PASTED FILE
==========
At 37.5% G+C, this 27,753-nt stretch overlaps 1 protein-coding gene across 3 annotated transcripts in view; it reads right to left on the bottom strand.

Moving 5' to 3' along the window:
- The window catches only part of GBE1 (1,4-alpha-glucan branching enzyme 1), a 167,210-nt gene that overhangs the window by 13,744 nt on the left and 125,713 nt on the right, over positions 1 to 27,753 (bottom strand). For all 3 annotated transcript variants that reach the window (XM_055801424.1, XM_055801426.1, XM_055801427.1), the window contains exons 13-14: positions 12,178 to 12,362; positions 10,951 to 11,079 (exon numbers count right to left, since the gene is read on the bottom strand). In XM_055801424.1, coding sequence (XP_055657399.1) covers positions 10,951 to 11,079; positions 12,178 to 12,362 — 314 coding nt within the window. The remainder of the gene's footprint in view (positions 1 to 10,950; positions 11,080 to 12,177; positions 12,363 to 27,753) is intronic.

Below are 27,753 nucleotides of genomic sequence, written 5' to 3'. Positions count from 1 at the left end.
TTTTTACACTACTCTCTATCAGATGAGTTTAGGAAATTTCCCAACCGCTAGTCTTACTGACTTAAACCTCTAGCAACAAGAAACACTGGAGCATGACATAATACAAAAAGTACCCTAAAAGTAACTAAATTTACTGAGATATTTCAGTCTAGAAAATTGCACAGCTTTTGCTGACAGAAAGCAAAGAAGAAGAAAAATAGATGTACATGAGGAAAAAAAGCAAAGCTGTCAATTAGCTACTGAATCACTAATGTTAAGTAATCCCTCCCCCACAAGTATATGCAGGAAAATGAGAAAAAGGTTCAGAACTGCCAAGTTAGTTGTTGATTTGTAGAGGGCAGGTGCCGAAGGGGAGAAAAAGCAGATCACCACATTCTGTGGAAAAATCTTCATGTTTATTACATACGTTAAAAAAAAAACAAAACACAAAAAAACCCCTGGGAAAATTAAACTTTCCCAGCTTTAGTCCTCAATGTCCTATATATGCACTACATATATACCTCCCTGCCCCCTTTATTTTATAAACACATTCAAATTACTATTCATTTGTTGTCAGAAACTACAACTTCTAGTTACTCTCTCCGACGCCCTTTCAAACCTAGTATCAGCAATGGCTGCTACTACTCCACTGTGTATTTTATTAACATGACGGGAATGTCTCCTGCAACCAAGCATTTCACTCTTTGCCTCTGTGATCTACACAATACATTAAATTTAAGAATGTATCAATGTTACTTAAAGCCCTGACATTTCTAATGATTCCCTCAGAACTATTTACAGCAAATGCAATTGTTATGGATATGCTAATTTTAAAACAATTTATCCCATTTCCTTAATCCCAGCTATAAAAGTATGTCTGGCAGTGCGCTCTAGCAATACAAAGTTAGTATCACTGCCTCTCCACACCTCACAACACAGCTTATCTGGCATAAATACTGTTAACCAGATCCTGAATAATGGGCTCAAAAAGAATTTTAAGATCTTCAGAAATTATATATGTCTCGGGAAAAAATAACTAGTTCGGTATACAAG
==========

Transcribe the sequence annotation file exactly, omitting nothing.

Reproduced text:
At 37.5% G+C, this 27,753-nt stretch overlaps 1 protein-coding gene across 3 annotated transcripts in view; it reads right to left on the bottom strand.

Moving 5' to 3' along the window:
- The window catches only part of GBE1 (1,4-alpha-glucan branching enzyme 1), a 167,210-nt gene that overhangs the window by 13,744 nt on the left and 125,713 nt on the right, over positions 1 to 27,753 (bottom strand). For all 3 annotated transcript variants that reach the window (XM_055801424.1, XM_055801426.1, XM_055801427.1), the window contains exons 13-14: positions 12,178 to 12,362; positions 10,951 to 11,079 (exon numbers count right to left, since the gene is read on the bottom strand). In XM_055801424.1, coding sequence (XP_055657399.1) covers positions 10,951 to 11,079; positions 12,178 to 12,362 — 314 coding nt within the window. The remainder of the gene's footprint in view (positions 1 to 10,950; positions 11,080 to 12,177; positions 12,363 to 27,753) is intronic.

Below are 27,753 nucleotides of genomic sequence, written 5' to 3'. Positions count from 1 at the left end.
TTTTTACACTACTCTCTATCAGATGAGTTTAGGAAATTTCCCAACCGCTAGTCTTACTGACTTAAACCTCTAGCAACAAGAAACACTGGAGCATGACATAATACAAAAAGTACCCTAAAAGTAACTAAATTTACTGAGATATTTCAGTCTAGAAAATTGCACAGCTTTTGCTGACAGAAAGCAAAGAAGAAGAAAAATAGATGTACATGAGGAAAAAAAGCAAAGCTGTCAATTAGCTACTGAATCACTAATGTTAAGTAATCCCTCCCCCACAAGTATATGCAGGAAAATGAGAAAAAGGTTCAGAACTGCCAAGTTAGTTGTTGATTTGTAGAGGGCAGGTGCCGAAGGGGAGAAAAAGCAGATCACCACATTCTGTGGAAAAATCTTCATGTTTATTACATACGTTAAAAAAAAAACAAAACACAAAAAAACCCCTGGGAAAATTAAACTTTCCCAGCTTTAGTCCTCAATGTCCTATATATGCACTACATATATACCTCCCTGCCCCCTTTATTTTATAAACACATTCAAATTACTATTCATTTGTTGTCAGAAACTACAACTTCTAGTTACTCTCTCCGACGCCCTTTCAAACCTAGTATCAGCAATGGCTGCTACTACTCCACTGTGTATTTTATTAACATGACGGGAATGTCTCCTGCAACCAAGCATTTCACTCTTTGCCTCTGTGATCTACACAATACATTAAATTTAAGAATGTATCAATGTTACTTAAAGCCCTGACATTTCTAATGATTCCCTCAGAACTATTTACAGCAAATGCAATTGTTATGGATATGCTAATTTTAAAACAATTTATCCCATTTCCTTAATCCCAGCTATAAAAGTATGTCTGGCAGTGCGCTCTAGCAATACAAAGTTAGTATCACTGCCTCTCCACACCTCACAACACAGCTTATCTGGCATAAATACTGTTAACCAGATCCTGAATAATGGGCTCAAAAAGAATTTTAAGATCTTCAGAAATTATATATGTCTCGGGAAAAAATAACTAGTTCGGTATACAAG